Societal Impacts Of Genetic Study Of Intelligence

1327 WordsApr 29, 20176 Pages
SOCIETAL IMPACTS OF GENETIC STUDY OF INTELLIGENCE: Throughout history racism has been centered on phenotypic differences between races such as skin color. Also, there was a multitude of false information that was created by racism, for example, the claim that certain races have the predisposition to be less intelligent than others. In 1994, Richard J. Herrnstein and Charles Murray published The Bell Curve: Intelligence and Class Structure in American Life. This controversial bestseller differences between races and classes were the result of differences in inherited intelligence which could not be changed. This has caused many people in the scientific community to question if the study of intelligence can remain societally neutral. Roberts…show more content…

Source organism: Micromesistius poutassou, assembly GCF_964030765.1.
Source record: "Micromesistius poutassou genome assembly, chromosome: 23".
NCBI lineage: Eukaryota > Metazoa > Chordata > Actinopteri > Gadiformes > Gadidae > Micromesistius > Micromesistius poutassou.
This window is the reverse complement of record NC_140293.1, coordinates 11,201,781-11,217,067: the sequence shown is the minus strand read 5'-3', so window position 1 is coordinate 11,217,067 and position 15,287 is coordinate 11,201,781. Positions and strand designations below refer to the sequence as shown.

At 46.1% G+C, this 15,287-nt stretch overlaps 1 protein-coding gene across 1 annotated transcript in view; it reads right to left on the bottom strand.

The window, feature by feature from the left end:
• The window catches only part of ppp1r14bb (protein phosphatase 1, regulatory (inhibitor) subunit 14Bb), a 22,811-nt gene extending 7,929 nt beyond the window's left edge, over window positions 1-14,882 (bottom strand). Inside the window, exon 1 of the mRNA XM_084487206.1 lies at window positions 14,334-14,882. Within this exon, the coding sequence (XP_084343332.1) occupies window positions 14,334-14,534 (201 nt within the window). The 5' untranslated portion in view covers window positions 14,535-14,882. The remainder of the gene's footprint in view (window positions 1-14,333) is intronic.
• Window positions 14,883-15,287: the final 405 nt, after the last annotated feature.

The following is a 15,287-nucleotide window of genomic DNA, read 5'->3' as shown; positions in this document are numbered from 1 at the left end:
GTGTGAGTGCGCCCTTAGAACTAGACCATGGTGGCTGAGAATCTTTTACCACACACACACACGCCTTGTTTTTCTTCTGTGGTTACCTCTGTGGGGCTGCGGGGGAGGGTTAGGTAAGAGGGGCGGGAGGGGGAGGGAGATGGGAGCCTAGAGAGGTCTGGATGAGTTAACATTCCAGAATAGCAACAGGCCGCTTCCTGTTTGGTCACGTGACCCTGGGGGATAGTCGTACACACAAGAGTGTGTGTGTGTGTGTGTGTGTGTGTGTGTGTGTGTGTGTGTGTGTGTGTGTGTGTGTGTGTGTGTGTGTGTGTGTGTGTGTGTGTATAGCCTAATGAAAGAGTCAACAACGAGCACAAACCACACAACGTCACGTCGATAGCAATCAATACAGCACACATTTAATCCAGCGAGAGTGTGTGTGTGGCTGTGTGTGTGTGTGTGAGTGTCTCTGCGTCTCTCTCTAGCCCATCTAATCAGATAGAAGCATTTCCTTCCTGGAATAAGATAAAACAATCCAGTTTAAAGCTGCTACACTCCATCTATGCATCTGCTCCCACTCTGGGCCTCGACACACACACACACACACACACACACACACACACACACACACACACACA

These study methods allow researchers to look for similarities and differences within the genome of individuals of different intelligence levels. Using single nucleotide polymorphism testing, researchers are able to look at single base pairs within the genome and make comparisons within a population. With the technology that has developed in the last few decades, the study of intelligence has become much more complex and in depth which has allowed geneticists to see trends that they have not seen before. POLYGENIC: With the new genetic study technologies of the twenty first century, researchers are able to conduct genome-wide analysis studies as well as single nucleotide polymorphism studies which can be used to determine which genes, if any, code for intelligence. A study by Benyamin et al. (2014) used single nucleotide polymorphism testing to compare the genomes of 17,989 children. The authors looked for genes in which children of similar intelligence shared many single nucleotide polymorphisms. However, the authors did not find any single nucleotide polymorphisms that reached a genome-wide significance value. Thus, the authors concluded that this result points to intelligence being the result of the aggregate effect of many genes within the genome and not just one specific “mother gene”. However, while
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